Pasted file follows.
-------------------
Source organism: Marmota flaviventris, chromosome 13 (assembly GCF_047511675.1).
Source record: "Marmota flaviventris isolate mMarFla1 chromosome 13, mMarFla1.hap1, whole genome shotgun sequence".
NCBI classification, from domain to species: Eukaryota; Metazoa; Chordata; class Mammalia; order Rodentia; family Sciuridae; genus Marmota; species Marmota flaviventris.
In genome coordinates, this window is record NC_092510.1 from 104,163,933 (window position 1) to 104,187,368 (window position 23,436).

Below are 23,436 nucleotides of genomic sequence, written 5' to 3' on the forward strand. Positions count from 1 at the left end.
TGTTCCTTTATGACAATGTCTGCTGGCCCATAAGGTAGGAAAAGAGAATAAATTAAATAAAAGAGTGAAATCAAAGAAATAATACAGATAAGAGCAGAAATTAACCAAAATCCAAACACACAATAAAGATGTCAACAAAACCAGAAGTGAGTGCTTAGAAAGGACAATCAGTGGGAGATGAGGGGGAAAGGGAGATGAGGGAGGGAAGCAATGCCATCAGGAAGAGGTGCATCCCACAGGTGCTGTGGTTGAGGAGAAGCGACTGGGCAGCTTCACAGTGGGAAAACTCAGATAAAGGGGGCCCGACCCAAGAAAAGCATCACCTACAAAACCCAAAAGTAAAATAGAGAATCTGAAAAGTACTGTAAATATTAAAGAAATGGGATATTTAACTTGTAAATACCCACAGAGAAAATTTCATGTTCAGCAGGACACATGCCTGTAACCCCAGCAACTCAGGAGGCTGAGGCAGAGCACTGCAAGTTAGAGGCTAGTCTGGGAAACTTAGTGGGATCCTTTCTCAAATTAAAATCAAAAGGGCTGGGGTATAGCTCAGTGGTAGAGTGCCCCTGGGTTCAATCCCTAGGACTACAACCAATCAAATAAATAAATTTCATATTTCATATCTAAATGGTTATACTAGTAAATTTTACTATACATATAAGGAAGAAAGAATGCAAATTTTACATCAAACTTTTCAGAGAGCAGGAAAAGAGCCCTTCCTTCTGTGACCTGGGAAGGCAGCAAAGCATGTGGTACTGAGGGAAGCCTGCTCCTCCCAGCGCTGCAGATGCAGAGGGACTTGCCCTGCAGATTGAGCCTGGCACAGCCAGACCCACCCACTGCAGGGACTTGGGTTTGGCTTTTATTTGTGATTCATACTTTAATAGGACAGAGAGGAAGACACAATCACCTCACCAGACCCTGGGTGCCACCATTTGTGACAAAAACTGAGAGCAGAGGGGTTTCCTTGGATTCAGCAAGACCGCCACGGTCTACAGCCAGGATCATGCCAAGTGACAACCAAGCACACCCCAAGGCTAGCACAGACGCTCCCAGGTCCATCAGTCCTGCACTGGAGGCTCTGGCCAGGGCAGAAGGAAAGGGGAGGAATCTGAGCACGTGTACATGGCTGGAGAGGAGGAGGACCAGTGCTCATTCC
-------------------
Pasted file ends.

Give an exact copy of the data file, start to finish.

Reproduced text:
Source organism: Marmota flaviventris, chromosome 13 (assembly GCF_047511675.1).
Source record: "Marmota flaviventris isolate mMarFla1 chromosome 13, mMarFla1.hap1, whole genome shotgun sequence".
NCBI classification, from domain to species: Eukaryota; Metazoa; Chordata; class Mammalia; order Rodentia; family Sciuridae; genus Marmota; species Marmota flaviventris.
In genome coordinates, this window is record NC_092510.1 from 104,163,933 (window position 1) to 104,187,368 (window position 23,436).

Below are 23,436 nucleotides of genomic sequence, written 5' to 3' on the forward strand. Positions count from 1 at the left end.
TGTTCCTTTATGACAATGTCTGCTGGCCCATAAGGTAGGAAAAGAGAATAAATTAAATAAAAGAGTGAAATCAAAGAAATAATACAGATAAGAGCAGAAATTAACCAAAATCCAAACACACAATAAAGATGTCAACAAAACCAGAAGTGAGTGCTTAGAAAGGACAATCAGTGGGAGATGAGGGGGAAAGGGAGATGAGGGAGGGAAGCAATGCCATCAGGAAGAGGTGCATCCCACAGGTGCTGTGGTTGAGGAGAAGCGACTGGGCAGCTTCACAGTGGGAAAACTCAGATAAAGGGGGCCCGACCCAAGAAAAGCATCACCTACAAAACCCAAAAGTAAAATAGAGAATCTGAAAAGTACTGTAAATATTAAAGAAATGGGATATTTAACTTGTAAATACCCACAGAGAAAATTTCATGTTCAGCAGGACACATGCCTGTAACCCCAGCAACTCAGGAGGCTGAGGCAGAGCACTGCAAGTTAGAGGCTAGTCTGGGAAACTTAGTGGGATCCTTTCTCAAATTAAAATCAAAAGGGCTGGGGTATAGCTCAGTGGTAGAGTGCCCCTGGGTTCAATCCCTAGGACTACAACCAATCAAATAAATAAATTTCATATTTCATATCTAAATGGTTATACTAGTAAATTTTACTATACATATAAGGAAGAAAGAATGCAAATTTTACATCAAACTTTTCAGAGAGCAGGAAAAGAGCCCTTCCTTCTGTGACCTGGGAAGGCAGCAAAGCATGTGGTACTGAGGGAAGCCTGCTCCTCCCAGCGCTGCAGATGCAGAGGGACTTGCCCTGCAGATTGAGCCTGGCACAGCCAGACCCACCCACTGCAGGGACTTGGGTTTGGCTTTTATTTGTGATTCATACTTTAATAGGACAGAGAGGAAGACACAATCACCTCACCAGACCCTGGGTGCCACCATTTGTGACAAAAACTGAGAGCAGAGGGGTTTCCTTGGATTCAGCAAGACCGCCACGGTCTACAGCCAGGATCATGCCAAGTGACAACCAAGCACACCCCAAGGCTAGCACAGACGCTCCCAGGTCCATCAGTCCTGCACTGGAGGCTCTGGCCAGGGCAGAAGGAAAGGGGAGGAATCTGAGCACGTGTACATGGCTGGAGAGGAGGAGGACCAGTGCTCATTCC